>> yeah, which helps, of course. it gives you a little more to draw upon. let's talk about some of those places you mentioned airports, but another one, hot button issue, let's talk about toll roads, what kind of status they're in, whether we should expect more and more toll roads as places look to raise revenue. >> i think when you're looking at the revenue sector like airports and toll roads specifically, i think you really need to get into the situation that the end result creditor is dealing with there are people driving less as you talked about in your previous segment, but one of the things also happening is there is a rise in commercial activity in some areas. while that commercial activity mint might not be exactly where it was a year ago this month, that commercial activity has helped sustain those also >> i know you think there are some places where people can look for munis that have been less impacted by covid
i'm surprised water and activity would be one of them >> there is room to talk about potential aid for state and local governments, but the things we have sewer and state as well as local housing financial agencies those are sectors that had been and we expect to be less affected by what's happening with covid that being said, that only included about 100 billion for school districts and did not include anything for states. i think that's going to be important going forward for the sector >> you'd like the see that i crease for people to breathe easy easy >> absolutely. some kind of meaningful aid will be around the 500 billion mark we'll have to see,0 how things, there's a deadline of next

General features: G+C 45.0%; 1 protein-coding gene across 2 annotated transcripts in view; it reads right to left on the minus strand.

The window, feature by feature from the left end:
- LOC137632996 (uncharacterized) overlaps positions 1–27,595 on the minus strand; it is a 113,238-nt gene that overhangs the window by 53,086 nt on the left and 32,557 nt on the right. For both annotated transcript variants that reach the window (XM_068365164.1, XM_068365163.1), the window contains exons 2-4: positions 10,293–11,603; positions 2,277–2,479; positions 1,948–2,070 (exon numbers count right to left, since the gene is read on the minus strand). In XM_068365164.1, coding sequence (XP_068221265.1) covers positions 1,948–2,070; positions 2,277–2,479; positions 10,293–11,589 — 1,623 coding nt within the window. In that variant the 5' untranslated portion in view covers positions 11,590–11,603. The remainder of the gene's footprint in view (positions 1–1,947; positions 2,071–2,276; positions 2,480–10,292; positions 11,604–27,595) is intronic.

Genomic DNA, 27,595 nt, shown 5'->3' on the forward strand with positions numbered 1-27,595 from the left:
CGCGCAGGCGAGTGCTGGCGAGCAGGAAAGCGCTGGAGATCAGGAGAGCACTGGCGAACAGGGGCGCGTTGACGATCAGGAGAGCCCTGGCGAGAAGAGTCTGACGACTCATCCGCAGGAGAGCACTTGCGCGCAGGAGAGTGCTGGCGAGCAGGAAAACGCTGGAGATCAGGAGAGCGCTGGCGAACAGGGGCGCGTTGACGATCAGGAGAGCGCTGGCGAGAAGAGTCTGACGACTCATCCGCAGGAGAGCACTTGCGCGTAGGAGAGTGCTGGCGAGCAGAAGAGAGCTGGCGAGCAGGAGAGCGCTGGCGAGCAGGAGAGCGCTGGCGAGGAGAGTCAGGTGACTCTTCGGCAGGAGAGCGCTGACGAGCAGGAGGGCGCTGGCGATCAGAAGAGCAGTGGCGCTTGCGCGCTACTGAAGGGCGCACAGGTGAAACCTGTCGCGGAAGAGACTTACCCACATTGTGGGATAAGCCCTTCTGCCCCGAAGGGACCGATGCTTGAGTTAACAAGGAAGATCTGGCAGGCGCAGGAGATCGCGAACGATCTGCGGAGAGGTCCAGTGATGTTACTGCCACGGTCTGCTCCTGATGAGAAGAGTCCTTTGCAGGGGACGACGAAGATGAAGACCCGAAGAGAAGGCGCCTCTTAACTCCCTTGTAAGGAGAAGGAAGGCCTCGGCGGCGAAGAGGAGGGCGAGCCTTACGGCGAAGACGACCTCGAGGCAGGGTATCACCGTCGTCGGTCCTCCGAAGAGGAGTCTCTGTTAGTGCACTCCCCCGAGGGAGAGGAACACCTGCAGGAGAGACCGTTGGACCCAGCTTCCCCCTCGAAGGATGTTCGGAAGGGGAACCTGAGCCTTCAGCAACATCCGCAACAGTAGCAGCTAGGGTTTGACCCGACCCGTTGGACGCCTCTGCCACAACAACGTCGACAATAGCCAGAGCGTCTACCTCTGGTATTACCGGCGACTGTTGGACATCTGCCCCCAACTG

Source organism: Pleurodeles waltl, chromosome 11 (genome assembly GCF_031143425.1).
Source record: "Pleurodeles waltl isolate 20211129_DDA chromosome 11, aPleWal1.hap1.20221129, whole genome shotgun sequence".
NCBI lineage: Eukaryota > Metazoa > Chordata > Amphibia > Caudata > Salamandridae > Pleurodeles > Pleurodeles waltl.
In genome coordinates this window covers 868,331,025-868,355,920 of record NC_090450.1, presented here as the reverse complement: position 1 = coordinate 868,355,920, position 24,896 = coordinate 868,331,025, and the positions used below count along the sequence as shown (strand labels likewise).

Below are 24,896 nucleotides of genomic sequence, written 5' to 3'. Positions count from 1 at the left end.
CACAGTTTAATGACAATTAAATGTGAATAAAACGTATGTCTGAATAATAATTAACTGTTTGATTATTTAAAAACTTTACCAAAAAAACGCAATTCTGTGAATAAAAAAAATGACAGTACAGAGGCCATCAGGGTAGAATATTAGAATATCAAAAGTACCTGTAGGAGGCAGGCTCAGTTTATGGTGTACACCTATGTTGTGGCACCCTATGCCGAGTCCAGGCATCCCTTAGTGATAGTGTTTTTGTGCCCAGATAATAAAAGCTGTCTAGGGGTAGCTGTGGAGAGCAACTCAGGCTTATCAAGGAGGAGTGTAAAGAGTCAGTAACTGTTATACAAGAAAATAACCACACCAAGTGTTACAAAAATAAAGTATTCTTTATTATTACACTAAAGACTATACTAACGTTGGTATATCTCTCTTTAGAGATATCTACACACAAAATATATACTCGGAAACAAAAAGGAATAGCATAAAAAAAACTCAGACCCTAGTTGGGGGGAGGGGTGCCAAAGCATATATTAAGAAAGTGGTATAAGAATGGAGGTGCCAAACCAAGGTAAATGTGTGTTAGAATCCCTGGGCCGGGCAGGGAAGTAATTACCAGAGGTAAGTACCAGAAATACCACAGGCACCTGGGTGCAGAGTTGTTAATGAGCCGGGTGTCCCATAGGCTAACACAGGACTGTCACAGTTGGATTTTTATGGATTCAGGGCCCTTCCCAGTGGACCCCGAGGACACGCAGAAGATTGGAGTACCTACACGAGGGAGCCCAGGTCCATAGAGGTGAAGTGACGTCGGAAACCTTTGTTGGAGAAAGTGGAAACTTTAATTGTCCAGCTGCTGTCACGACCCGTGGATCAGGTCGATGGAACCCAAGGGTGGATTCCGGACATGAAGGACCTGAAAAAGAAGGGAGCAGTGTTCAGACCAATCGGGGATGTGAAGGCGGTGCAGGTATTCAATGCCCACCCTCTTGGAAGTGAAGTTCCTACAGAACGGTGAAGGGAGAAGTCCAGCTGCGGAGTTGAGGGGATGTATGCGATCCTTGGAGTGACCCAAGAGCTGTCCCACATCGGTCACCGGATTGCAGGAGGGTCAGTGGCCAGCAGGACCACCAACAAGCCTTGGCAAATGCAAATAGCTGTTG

friday we'll have to see how that shapes out >> tom, thanks very much we appreciate it >> thanks very much. still ahead, it's aen ongoing battle are enhanced unemployment benefits keeping people from going back to work tomorrow don't miss boeing ceo in an exclus ifr interview the exchges ckn o.an iba itw
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their new proposed relief bill that tackles a 600 per week unemployment benefit that expires friday it extends the program to september but cuts the benefit to about $200 a week my next guest testified saying i would be a mistake for the government to continue supplementing unemployment benefits this way. with us is stephen davis he's a professor of economics and adviser to the congressional budget office. it's good to have you back welcome. >> it's great to be back >> there's been a piling up of studies contrary to your findings yale says workers facing larger unemployment expansions appear to be quicker to return to work, not slower another study found the generosity has held back job finding. to me, the problem is it suggests it's political. people are just going to come to